Annual vaccinations – This often depends on what is required in your area or state. The standard rabies shots are always required. And if you ignored the last section and decided to have an outdoor cat, there will be additional vaccinations required – in most cases. If you get your cat from a pet shop or animal shelter, they will often times perform these vaccination for the first year.
Annual Check-Ups – Your cat must get an annual check-up, just like you do. This is how you can detect small problems and issues before they become big issues.
It is during these examinations that you vet will suggest other treatments for your cats. Some of these can be vital and some can be addressed later. One example of this is having their teeth cleaned. While this may sound over the top to some people, dental care will allow your cat to keep their teeth into their golden years.
De-Sexing – Unless you plan to raise cats for a living, getting them de-sexed is a must. Often times, your cat will already be spayed or neutered when you first get them. This depends on where you get your kitty. There are lots of pet shops and animal shelters out there who perform this procedure to all their cats. If this is not the case, it will be a one-time expense for you.
Flea, Worm, and Tick Protection – Generally speaking, worms are dealt with on a case by case basis. Once they are gone, most worm treatments are no longer needed.
Flea and tick protection is applied on an ongoing basis. The most effective brands today require a drop of ointment applied on the back of your kitty’s neck once a month to keep fleas and ticks away.
This is yet another case where outdoor cats are far more vulnerable and typically require a little more attention.
Cat Food – Cats have a notorious reputation of being finicky about their foods, and for the most part, this is unfortunately true. I have taken in several homeless cats that are practically starving. Initially, these homeless cats will eat most anything, but after they realize food is no longer scarce, they become picky.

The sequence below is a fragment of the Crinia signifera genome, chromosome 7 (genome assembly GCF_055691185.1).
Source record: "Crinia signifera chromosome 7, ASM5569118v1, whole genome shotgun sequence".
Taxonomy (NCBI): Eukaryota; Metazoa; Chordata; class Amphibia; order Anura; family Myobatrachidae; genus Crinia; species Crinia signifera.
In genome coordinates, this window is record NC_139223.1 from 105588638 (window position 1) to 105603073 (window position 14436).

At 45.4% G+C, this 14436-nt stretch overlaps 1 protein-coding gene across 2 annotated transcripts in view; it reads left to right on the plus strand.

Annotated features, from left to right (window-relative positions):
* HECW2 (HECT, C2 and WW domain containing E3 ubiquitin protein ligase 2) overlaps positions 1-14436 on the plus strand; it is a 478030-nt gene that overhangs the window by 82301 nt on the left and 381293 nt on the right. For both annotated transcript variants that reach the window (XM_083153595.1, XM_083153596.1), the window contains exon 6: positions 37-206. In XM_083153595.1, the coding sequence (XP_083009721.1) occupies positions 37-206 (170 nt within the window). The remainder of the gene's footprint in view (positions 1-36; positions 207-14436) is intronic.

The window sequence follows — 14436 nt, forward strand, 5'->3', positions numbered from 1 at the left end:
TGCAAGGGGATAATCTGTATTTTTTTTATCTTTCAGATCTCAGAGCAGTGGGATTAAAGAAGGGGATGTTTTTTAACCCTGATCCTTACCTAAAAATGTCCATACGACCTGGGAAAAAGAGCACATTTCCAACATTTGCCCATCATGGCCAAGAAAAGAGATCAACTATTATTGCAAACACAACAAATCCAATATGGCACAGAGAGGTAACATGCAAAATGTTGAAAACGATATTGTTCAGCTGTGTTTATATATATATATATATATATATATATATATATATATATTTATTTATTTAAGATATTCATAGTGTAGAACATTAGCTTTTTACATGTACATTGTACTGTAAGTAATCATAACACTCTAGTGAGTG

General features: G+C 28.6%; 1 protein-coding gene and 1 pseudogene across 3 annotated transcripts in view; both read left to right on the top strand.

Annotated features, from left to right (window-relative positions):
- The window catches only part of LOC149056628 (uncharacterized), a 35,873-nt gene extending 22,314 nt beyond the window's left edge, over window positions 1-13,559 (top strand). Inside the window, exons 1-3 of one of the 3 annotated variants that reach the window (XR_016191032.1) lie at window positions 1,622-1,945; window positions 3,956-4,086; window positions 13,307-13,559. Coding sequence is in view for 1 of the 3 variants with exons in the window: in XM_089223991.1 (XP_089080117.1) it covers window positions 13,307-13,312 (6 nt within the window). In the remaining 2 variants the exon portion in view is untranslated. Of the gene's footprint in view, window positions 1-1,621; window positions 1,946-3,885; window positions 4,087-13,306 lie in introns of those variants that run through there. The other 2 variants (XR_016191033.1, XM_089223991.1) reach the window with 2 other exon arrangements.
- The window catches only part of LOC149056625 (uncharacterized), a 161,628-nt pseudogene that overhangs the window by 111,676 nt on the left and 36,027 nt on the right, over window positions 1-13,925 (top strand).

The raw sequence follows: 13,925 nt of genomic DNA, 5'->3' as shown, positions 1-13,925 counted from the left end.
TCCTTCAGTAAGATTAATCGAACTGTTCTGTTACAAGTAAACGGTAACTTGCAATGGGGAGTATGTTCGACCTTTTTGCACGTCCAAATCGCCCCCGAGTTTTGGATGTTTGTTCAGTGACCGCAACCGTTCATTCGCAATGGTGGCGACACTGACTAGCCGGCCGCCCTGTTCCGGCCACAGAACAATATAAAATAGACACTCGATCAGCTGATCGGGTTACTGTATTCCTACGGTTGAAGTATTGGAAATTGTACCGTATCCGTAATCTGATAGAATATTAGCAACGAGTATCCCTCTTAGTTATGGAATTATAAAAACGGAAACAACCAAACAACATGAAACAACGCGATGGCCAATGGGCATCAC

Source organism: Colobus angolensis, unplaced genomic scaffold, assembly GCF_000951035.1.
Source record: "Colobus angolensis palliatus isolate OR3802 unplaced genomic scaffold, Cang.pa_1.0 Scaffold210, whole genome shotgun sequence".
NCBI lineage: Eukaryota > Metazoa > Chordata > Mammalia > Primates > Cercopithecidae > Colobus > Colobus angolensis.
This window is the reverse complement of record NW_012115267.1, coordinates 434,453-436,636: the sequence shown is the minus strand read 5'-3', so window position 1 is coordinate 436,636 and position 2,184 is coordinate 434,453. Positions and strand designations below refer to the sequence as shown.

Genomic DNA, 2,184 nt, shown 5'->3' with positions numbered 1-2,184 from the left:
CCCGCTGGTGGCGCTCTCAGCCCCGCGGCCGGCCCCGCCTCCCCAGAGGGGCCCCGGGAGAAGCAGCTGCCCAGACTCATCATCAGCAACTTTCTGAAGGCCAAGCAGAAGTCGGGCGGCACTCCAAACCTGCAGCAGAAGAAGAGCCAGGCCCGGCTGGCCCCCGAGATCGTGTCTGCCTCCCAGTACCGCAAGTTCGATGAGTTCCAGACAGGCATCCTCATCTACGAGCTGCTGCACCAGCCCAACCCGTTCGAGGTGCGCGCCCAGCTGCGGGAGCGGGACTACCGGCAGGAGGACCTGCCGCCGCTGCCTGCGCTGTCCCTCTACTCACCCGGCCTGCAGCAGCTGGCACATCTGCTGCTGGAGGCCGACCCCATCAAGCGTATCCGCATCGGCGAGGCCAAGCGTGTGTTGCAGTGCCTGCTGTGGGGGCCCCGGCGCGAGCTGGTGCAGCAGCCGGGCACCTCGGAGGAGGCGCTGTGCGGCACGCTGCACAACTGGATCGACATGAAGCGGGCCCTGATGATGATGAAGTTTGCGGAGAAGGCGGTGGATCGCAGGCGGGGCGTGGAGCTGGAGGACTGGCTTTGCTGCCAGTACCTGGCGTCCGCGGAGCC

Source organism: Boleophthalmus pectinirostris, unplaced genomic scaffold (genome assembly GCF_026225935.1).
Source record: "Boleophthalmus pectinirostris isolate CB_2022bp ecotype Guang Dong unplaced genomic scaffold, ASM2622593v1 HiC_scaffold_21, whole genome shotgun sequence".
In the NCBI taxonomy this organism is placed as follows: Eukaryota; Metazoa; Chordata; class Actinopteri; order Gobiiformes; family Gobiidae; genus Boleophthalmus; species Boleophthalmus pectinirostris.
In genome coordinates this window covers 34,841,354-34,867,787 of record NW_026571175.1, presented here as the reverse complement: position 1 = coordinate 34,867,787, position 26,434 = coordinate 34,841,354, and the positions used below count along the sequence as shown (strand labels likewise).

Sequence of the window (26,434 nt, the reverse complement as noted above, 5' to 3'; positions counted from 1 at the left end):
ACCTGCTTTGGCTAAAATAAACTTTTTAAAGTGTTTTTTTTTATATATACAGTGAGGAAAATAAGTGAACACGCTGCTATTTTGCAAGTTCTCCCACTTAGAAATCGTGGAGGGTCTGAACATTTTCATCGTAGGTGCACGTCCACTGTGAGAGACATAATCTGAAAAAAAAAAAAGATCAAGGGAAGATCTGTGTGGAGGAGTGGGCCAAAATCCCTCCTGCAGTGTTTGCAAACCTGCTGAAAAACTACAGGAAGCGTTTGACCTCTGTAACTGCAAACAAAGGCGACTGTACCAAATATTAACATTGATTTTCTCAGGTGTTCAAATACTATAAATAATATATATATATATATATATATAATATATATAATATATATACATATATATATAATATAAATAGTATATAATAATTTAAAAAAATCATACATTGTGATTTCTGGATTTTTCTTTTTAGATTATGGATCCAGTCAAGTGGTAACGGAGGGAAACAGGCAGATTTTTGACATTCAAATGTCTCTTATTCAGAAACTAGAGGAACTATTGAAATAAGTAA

Some cats love wet food, some prefer dry food, and some will eat both. But they won’t eat all wet food or all dry food – they will develop their own preferences. So it will take some time to figure out what your kitty likes. The good news is that cat food really isn’t that expensive.
Sometimes your cat will have special needs that will require prescription cat food – which can be rather expensive. These special needs are things like weight control, dental health, kidney health, and even diabetes.
Cat Litter – If you opted for an indoor cat (and I hope you did), then you need to add kitty litter to your budget. I will discuss litter boxes and litter in more detail later in this post.
The Importance of Environment
In my opinion, the biggest disconnect among a cat owner and a non-cat owner is their understanding of a cat’s psyche. While this may not seem like a big deal to some, the fact is that it is a huge deal – this is especially true for those who plan to keep their cat indoors.
Cats are very independent and require their space and privacy from time to time. Most people who are used to dogs are quite accustomed to walking up to them and getting a welcomed response. This is not how you interact with a cat. Until you become acquainted with them, you let them approach you when they are ready. After that, they become approachable and more lovable.
Cats also prefer environments that are relatively quiet and less chaotic. They do best in homes that have a steady and stable routine. Most of them do not fare well in homes that have young children because they do not like the noise level and the chaos.
Oddly enough, many cats do very well in homes that have dogs. In fact, they often become great friends with one another. All you have to do is go on Google or YouTube, and you will see hundreds of pictures and videos of cats and dogs cuddled up taking naps together.